[10026-04-7]  · Cl4S2  · Tetrachlorosilane  · (MW 169.89)

(precursor of chlorotrialkylsilanes; Lewis acid catalyst)

Physical Data: mp -70 °C; bp 57.6 °C; d 1.483 g cm-3.

Solubility: sol benzene, ether, chloroform, petroleum ether, dichloromethane.

Form Supplied in: neat as clear colorless liquid; as 1.0 M solution in dichloromethane.

Handling, Storage, and Precautions: the neat liquid and solutions react violently with water and protic solvents to produce HCl gas. The neat reagent reacts violently and/or explosively with DMSO and DMF. Avoid contact with metals, strong bases, strong acids, and glass. Corrosive; stench; handle and store under N2; store cool. Use in a fume hood.

Chlorosilane Precursor.

Tetrachlorosilane serves as a useful precursor to tri-, di-, and monosilyl chlorides.1 Substitution by metal alkoxides and phenoxides,2 as well as alkyl, vinyl,3 and aryl organometal nucleophiles, have been reported (eqs 1 and 2). An extremely hindered chlorosilane has been prepared from tri-t-butylphenoxide and tetrachlorosilane.4

Treatment of tetrachlorosilane with 4 equiv of a propargyl Grignard reagent afforded, after zirconocene-promoted cyclization and sulfurization, a spiro-fused tetracyclic compound which serves as a precursor to orthogonally fused conducting polymers (eq 3).5

Coupling Reagent for Amide Formation.

Tetrachlorosilane in pyridine has been shown to facilitate amide formation from carboxylic acids and alkyl and aryl amines (eq 4).6

Acetal and Thioacetal Formation.

Tetrachlorosilane has been shown to convert a,b-unsaturated ketones, in the presence of ethylene glycol, to b-chloro acetals (eq 5).7 Similarly, a propargyl ketone was transformed into the corresponding b,b-dichloro acetal under the same conditions (eq 6).

Dithioacetals of aryl aldehydes are efficiently formed upon treatment with 2 equiv of thiol in the presence of tetrachlorosilane (eq 7).8 Aryl ketones (e.g. acetophenone or benzophenone) were not converted under the reaction conditions, while treatment of aliphatic ketones with tetrachlorosilane and dimercaptoethane resulted in some vinyl sulfide byproduct, as well as the desired dithioacetal (eq 8).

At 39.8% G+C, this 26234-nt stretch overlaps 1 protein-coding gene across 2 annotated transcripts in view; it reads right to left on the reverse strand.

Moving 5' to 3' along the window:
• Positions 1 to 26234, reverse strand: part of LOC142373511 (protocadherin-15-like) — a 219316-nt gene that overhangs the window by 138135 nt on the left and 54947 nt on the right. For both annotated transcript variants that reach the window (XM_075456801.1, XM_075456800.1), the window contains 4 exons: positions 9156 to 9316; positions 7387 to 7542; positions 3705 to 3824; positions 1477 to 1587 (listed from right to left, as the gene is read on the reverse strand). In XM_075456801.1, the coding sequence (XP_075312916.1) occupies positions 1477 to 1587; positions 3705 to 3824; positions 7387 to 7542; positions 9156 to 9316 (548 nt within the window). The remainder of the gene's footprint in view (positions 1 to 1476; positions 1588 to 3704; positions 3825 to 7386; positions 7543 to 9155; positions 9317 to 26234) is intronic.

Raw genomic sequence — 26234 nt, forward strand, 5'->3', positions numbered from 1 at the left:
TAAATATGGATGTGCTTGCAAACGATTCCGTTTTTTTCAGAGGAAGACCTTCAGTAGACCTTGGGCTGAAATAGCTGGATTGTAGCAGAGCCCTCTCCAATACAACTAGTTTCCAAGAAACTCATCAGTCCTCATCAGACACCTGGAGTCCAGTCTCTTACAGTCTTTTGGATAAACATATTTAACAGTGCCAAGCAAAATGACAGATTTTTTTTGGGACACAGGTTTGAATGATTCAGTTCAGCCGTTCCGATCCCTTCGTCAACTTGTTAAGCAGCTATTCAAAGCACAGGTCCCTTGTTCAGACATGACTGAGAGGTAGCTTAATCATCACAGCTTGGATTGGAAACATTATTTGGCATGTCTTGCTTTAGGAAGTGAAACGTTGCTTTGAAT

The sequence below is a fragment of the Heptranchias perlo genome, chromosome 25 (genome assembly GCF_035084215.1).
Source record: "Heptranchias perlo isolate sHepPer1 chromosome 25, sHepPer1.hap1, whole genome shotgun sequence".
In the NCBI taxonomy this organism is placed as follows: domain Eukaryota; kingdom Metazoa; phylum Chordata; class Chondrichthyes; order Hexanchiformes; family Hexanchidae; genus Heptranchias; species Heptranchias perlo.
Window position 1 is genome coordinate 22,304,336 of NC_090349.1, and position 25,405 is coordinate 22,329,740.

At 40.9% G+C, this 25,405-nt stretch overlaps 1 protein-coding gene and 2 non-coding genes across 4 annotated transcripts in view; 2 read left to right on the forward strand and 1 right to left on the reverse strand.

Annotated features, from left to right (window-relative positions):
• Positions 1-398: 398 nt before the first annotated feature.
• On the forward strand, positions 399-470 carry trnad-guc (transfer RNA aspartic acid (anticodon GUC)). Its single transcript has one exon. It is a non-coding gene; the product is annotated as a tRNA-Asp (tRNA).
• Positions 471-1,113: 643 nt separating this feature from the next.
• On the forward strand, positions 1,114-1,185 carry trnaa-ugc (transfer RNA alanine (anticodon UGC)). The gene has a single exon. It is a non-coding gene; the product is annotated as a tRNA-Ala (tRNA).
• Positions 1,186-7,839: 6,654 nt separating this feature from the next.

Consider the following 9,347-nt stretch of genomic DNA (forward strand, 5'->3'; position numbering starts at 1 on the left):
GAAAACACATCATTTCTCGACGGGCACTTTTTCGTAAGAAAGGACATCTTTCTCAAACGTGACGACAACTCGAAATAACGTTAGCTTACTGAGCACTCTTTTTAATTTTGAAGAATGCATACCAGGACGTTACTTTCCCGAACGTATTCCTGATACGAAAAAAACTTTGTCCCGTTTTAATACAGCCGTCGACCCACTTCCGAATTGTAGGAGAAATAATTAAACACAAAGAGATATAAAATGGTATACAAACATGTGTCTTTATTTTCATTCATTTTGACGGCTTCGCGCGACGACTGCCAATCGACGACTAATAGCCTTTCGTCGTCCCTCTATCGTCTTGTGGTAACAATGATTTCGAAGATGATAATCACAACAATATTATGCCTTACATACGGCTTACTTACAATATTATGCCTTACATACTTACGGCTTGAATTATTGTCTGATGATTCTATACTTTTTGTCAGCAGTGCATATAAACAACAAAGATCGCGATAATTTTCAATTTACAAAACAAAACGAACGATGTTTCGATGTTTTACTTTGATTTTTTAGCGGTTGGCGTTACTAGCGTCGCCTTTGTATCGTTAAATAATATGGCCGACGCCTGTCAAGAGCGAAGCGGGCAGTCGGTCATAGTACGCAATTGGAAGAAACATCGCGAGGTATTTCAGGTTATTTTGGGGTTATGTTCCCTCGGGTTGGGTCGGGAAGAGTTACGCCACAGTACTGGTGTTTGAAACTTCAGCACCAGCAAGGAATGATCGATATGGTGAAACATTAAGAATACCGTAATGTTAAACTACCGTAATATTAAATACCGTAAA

Cyclization Promoter.

Tetrachlorosilane was the Lewis acid promoter of choice for a critical cyclization step towards the synthesis of the alkaloids julandine and ipalbidine (eq 9).9 Other Lewis acids evaluated were TiCl4, SnCl4, BF3.Et2O, ZrCl4, AlCl3, and FeCl3. Tetrachlorosilane, and several other Lewis acids, were evaluated as promoters for Fischer indole synthesis reactions.10

Disulfide Bond Formation.

In conjunction with diphenyl sulfoxide, tetrachlorosilane in trifluoroacetic acid (TFA) has been shown to effectively facilitate disulfide bond formation in the synthesis of cystine-containing peptides.11,12 As shown in eq 10, the tetrachlorosilane-diphenyl sulfoxide-TFA system serves to activate the protected SH moiety of cysteine residue side-chains in peptides to afford, after nucleophilic attack of a second protected cysteine thiol, a disulfide bridge. A number of S-protecting groups were employed in the study, including acetamidomethyl (Acm), trimethylacetamidomethyl (Tacm), benzamidomethyl (Bam), t-butyl, isopropyl, 4-methoxybenzyl, 4-methylbenzyl, and 4-nitrobenzyl. Similarly, methyltrichlorosilane can be used in place of tetrachlorosilane to effect this transformation and, due to its ease of handling relative to tetrachlorosilane, is recommended by the authors.

The chlorosilane-diphenyl sulfoxide oxidation system is operationally superior to both air and iodine, which are also used to facilitate peptide disulfide bond formation, due to shorter reaction times and improved regio- and chemoselectivity.

Friedel-Crafts Acylation Catalyst.

Tetrachlorosilane-Silver(I) Perchlorate has been employed as a catalyst to effect the Friedel-Crafts acylation of anisole by hexanoic acid anhydride (eq 11).13 Other Lewis acids used in combination with AgClO4 which were evaluated in the study and shown to be as effective or better than SiCl4 were GaCl4, GeCl4, SnCl4, BCl3, and AlCl3. Lewis acids which were not as effective as SiCl4 for this application were InCl3, SbCl5, TiCl4, ZrCl4, and HfCl4.

1. (a) Silicon Chemistry; Corey, J. Y.; Corey, E. R.; Gaspar, P. P., Eds.; Horwood: Chichester, 1987. (b) Organosilicon Compounds; Eaborn, C., Ed.; Butterworths: London, 1960.
2. Leis, C.; Wilkinson, D. L.; Handwerker, H.; Zybill, C.; Müller, G. OM 1992, 11, 514.
3. Ziche, W.; Auner, N.; Behm, J. OM 1992, 11, 2494.
4. Schafer, A.; Weidenbruch, M.; Pohl, S.; Saak, W. ZN(B) 1990, 45b, 1363.
5. Tour, J. M.; Wu, R.; Schumm, J. S. JACS 1990, 112, 5662.
6. Chan, T. H.; Wong, L. T. L. JOC 1969, 34, 2766.
7. Gil, G. TL 1984, 3805.
8. Oh, D. Y.; Ku, B. SC 1989, 433.
9. Cragg, J. E.; Hedges, S. H.; Herbert, R. B. TL 1981, 2127.
10. Prochazka, M. P.; Carlson, R. ACS 1989, 43, 651.
11. Akaji, K.; Tatsumi, T.; Yosida, M.; Kimura, T.; Fujiwara, Y.; Kiso, Y. JACS 1992, 114, 4137.
12. Akaji, K.; Tatsumi, T.; Yosida, M.; Kimura, T.; Fujiwara, Y.; Kiso, Y. CC 1991, 167.
13. Harada, T.; Ohno, T.; Kobayashi, S.; Mukaiyama, T. S 1991, 1216.

David P. Sebesta

University of Colorado, Boulder, CO, USA

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